Impaired visual processing speed and poor motor perception may contribute to poor driving performance in older adults. Photo: Wonderlane on Unsplash.

Many drivers over the age of 70 suffer from visual impairment, which contributes to the population’s comparable crash rate to the 18 to 30 age group (currently the group with the highest crash rate). Understanding the visual functions that correlate to good driving performance is important to form appropriate policies and identify which patients may or may not be suited for the road.

In this recent study, researchers investigated which visual skills were associated with a positive on-road driving score evaluated by a certified driving rehabilitation specialist (CDRS). The analysis found that lower driving performance scores were associated with slowed visual processing and impaired motion perception.

Data was included from 144 adults ages 70 and older, with a mean age of 79 and 45.8% being female. Each participant completed various vision assessments to measure visual acuity, contrast sensitivity, visual processing speed, visual field sensitivity, motion perception and spatial ability. They also each had an on-road driving evaluation, where a CDRS accompanied and observed the driver along a 15-mile route before rating their performance. The researchers explained, “Age-adjusted odds ratios and 95% confidence intervals were used to associate worse CDRS composite score and CDRS global rating for those with poorer visual function compared with those with better scores and ratings.”

They found that “the odds of worse CDRS global rating and composite score were sig­nificantly associated with moderately and severely impaired visual processing speed under divided attention.” In addition, poor motion perception may also be predictive of poor driving performance, as it was associated with a worse CDRS composite score (odds ratio: 2.67). “Motion perception deficits in older drivers have been associated with an increased rate of crash involvement over the previous five years and future at-fault crash/near-crash events,” the researchers wrote.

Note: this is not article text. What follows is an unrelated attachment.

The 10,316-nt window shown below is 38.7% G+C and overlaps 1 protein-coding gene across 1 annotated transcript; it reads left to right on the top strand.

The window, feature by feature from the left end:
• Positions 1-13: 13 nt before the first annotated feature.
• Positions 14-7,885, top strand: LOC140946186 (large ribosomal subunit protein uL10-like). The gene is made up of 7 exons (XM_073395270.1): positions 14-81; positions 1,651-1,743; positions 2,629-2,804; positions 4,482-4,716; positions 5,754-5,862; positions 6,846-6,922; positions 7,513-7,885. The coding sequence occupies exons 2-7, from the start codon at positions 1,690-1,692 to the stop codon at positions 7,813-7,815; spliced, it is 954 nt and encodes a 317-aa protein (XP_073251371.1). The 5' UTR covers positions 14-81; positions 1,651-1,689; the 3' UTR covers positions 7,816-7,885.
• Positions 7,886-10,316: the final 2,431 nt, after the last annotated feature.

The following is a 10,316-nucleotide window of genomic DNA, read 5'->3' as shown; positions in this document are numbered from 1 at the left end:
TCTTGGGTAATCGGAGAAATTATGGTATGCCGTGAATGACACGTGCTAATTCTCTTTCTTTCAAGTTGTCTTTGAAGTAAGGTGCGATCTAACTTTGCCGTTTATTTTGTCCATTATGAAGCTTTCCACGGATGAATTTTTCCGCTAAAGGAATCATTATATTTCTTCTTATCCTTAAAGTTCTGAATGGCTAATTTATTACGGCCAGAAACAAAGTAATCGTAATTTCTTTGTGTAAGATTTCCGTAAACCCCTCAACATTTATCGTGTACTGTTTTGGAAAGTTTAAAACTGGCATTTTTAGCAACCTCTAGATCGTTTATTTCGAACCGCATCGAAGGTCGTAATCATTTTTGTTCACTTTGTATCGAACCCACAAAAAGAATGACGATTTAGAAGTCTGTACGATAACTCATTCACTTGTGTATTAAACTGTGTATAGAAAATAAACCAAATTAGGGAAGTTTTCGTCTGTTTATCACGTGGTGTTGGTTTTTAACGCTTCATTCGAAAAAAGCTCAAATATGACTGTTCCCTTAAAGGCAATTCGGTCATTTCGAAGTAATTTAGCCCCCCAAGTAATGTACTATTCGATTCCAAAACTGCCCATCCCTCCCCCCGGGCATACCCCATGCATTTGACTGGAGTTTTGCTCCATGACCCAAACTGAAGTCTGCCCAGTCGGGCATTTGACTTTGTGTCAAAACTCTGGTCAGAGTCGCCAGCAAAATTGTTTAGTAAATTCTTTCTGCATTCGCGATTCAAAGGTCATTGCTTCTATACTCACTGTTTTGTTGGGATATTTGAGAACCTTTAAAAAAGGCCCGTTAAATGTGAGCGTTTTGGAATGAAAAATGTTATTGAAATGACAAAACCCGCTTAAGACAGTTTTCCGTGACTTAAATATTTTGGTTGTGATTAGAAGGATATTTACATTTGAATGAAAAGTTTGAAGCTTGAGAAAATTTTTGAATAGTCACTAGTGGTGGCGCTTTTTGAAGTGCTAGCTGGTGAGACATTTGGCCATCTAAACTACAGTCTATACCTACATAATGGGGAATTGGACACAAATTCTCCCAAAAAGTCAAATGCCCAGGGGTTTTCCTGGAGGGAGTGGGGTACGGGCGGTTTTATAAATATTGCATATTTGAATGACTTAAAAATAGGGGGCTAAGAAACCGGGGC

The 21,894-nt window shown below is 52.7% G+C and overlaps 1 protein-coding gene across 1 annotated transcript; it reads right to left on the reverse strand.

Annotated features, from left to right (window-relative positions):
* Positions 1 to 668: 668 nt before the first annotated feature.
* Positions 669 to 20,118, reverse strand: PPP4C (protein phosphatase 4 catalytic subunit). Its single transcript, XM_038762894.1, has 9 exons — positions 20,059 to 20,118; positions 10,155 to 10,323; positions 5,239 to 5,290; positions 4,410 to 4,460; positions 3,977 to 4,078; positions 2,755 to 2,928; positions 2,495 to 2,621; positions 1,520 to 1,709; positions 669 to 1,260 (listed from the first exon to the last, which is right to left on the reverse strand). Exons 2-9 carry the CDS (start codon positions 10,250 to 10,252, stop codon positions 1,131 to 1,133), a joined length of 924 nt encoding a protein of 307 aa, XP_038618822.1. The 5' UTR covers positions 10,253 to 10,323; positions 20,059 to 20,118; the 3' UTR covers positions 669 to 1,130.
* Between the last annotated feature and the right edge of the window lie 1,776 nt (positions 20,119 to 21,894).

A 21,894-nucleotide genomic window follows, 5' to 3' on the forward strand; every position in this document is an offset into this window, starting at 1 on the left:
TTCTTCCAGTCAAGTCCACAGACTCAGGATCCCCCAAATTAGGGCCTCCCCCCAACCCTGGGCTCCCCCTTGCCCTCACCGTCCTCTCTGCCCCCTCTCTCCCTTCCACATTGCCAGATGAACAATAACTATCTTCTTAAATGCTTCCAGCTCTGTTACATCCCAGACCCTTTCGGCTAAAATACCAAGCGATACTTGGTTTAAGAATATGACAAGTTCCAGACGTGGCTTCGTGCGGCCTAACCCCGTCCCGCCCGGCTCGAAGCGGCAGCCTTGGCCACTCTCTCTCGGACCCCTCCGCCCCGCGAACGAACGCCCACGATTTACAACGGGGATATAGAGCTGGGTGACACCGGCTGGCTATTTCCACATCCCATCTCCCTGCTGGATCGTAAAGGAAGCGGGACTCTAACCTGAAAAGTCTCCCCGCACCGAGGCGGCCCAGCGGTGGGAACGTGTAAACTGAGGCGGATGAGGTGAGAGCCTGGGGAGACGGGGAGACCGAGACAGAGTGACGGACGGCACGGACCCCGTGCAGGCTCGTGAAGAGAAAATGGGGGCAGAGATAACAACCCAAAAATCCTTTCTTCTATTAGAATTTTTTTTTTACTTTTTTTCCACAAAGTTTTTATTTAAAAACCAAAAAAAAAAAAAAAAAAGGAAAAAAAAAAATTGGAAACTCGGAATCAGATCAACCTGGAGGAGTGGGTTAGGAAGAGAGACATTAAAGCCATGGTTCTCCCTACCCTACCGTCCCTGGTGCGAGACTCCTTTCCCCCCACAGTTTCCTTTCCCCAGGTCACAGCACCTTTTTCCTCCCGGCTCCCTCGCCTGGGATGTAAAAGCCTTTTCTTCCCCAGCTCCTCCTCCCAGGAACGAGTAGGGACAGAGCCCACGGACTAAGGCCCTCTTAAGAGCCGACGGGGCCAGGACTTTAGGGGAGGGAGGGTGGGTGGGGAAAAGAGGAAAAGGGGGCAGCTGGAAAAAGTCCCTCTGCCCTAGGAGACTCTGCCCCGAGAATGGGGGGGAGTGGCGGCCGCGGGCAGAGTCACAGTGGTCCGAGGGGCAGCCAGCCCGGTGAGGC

Of the visual functions tested, lower processing speed showed the most significant association with driving performance, which the study authors noted is consistent with findings in previous research. “Several studies have reported associations between slowed processing speed and elevated crash rates defined by government ac­cident reports,” they wrote.

In conclusion, older drivers with impaired visual function such as visual processing and motion perception may find it more difficult to navigate a vehicle safely and easily. Continued research on this topic will help to inform future interventions to ensure that visually impaired drivers have the visual skills necessary to keep the road safe.

Swain TA, McGwin G Jr., Owsley C. Visual functions associated with on-road performance by older drivers evaluated by a certified driving rehabilitation specialist. Ophthalmic Physiol Opt. March 31, 2022. [Epub ahead of print].